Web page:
The garden dates back to 1877, when it was part of the estate of pioneer settler, Jesse Gregson. In 1921, the property was subdivided and Jesse's daughter, Helen, became the owner of the sweeping, timbered slope that became Windyridge. Swiss migrants, Fred and Hanny Huber, purchased the property in 1940. They planted many deciduous trees including pin oaks, maples, copper beeches, ginkgos and tupelos. Rodger and Wai Davidson, owners of Davidson's Wholesale Nursery at Galston in Sydney, bought Windyridge in 1995.Transforming Windyridge
When Rodger and Wai first came to Windyridge there was really no garden, just lots of trees. They began to transform it into a grand garden with the help of Landscape designer, Gordon Sykes. Tens of thousands of cold climate plants were brought in, including 3000 Karume azaleas which were planted to create a wave of colour when in flower. Windyridge is not on town water using bore water, so twice a year shredded paper, stable manure and pea straw is applied to the garden beds to conserve water and maintain an even soil temperature.Garden highlights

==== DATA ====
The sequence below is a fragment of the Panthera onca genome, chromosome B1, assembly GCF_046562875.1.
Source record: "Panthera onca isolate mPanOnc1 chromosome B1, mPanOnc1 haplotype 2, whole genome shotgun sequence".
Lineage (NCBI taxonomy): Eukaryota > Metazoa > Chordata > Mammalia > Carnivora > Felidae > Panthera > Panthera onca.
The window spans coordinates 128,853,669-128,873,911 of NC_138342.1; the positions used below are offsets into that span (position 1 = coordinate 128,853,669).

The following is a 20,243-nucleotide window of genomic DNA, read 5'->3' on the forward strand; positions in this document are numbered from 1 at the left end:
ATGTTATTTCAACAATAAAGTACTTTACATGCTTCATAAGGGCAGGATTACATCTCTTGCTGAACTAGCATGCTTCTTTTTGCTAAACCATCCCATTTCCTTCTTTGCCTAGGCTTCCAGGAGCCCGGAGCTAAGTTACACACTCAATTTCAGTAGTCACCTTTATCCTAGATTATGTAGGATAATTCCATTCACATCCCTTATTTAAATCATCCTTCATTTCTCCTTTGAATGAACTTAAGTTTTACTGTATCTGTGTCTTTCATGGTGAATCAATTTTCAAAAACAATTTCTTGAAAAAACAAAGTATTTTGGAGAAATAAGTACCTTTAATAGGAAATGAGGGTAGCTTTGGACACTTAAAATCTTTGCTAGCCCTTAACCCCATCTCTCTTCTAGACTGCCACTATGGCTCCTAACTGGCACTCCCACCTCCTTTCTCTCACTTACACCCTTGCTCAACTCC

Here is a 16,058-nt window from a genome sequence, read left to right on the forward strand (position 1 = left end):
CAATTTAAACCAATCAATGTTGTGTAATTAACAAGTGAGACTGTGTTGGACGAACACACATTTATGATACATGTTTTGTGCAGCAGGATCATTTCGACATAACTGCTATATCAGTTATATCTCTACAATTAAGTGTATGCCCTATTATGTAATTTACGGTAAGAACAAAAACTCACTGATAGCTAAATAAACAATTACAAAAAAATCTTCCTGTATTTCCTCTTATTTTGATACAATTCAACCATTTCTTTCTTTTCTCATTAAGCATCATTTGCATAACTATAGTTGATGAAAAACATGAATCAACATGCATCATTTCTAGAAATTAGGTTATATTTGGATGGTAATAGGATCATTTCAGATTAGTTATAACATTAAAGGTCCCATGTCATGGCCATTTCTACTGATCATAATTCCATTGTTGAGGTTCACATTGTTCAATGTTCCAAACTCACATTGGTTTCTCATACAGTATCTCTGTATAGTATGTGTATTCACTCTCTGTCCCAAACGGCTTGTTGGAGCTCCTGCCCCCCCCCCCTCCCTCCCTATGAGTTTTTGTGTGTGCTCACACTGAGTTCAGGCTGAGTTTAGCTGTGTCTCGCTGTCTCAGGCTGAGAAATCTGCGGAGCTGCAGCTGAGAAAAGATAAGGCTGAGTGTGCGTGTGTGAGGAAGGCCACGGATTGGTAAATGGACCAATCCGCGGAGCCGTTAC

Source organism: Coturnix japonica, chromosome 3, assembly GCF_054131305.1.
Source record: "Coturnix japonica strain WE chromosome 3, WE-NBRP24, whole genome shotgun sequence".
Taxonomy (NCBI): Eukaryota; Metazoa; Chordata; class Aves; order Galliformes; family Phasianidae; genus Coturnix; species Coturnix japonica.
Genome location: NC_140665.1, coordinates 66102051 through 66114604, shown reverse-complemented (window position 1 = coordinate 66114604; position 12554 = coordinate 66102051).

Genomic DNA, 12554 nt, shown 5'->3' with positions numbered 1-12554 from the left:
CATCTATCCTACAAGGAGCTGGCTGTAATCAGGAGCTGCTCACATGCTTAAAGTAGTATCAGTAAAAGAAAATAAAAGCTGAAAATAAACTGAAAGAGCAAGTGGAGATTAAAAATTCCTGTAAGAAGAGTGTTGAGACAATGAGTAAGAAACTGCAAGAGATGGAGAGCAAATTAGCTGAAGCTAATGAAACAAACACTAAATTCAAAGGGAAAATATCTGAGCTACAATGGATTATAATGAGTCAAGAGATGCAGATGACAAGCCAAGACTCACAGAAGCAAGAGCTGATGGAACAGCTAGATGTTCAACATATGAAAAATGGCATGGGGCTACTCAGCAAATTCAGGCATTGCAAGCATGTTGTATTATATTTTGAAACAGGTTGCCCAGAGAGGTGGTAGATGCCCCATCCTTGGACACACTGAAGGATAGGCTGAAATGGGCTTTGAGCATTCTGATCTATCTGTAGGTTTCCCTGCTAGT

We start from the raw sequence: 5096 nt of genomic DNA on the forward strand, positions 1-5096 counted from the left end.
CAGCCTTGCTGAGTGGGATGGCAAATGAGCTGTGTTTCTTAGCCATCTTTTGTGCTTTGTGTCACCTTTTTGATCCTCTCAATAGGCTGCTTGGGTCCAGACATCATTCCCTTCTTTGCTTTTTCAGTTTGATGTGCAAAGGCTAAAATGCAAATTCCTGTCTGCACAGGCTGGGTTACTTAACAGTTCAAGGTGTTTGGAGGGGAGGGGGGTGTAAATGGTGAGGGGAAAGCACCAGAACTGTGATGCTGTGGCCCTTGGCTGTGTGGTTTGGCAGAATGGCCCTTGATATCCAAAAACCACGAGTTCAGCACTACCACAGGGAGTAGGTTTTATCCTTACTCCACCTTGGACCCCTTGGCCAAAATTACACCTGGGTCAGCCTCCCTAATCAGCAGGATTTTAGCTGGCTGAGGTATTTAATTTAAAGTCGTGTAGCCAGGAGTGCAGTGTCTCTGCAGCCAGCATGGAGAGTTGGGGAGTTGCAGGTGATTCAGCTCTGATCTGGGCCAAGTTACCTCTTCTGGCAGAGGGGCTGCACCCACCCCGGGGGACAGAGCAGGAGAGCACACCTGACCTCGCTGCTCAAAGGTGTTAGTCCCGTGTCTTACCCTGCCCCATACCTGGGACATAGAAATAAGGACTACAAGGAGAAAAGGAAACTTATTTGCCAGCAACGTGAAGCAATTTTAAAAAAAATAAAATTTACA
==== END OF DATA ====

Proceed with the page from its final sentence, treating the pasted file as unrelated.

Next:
Today Windyridge features sculptures and works of art by Ted Secombe and other artists. There are stunning watergardens, including a lily pond and waterfall. A classic fountain in the middle of the formal parterre garden is surrounded by clipped box hedges and roses. There is also a white garden, magnolia garden, rainforest, rock garden and a bluebell wood, all connected by carefully designed paths and walkways.Even the toilet block is impressive with its own water feature, beautiful paving, and basins by Ted Secombe. Rodger described the gazebo area and barbecue as the 'fun bit of the garden'. The timber gazebo is open on all sides, so there is plenty of room for people to sit or stand up and move around. Nearby is a fridge, a sink with hot and cold running water, and an open log fire.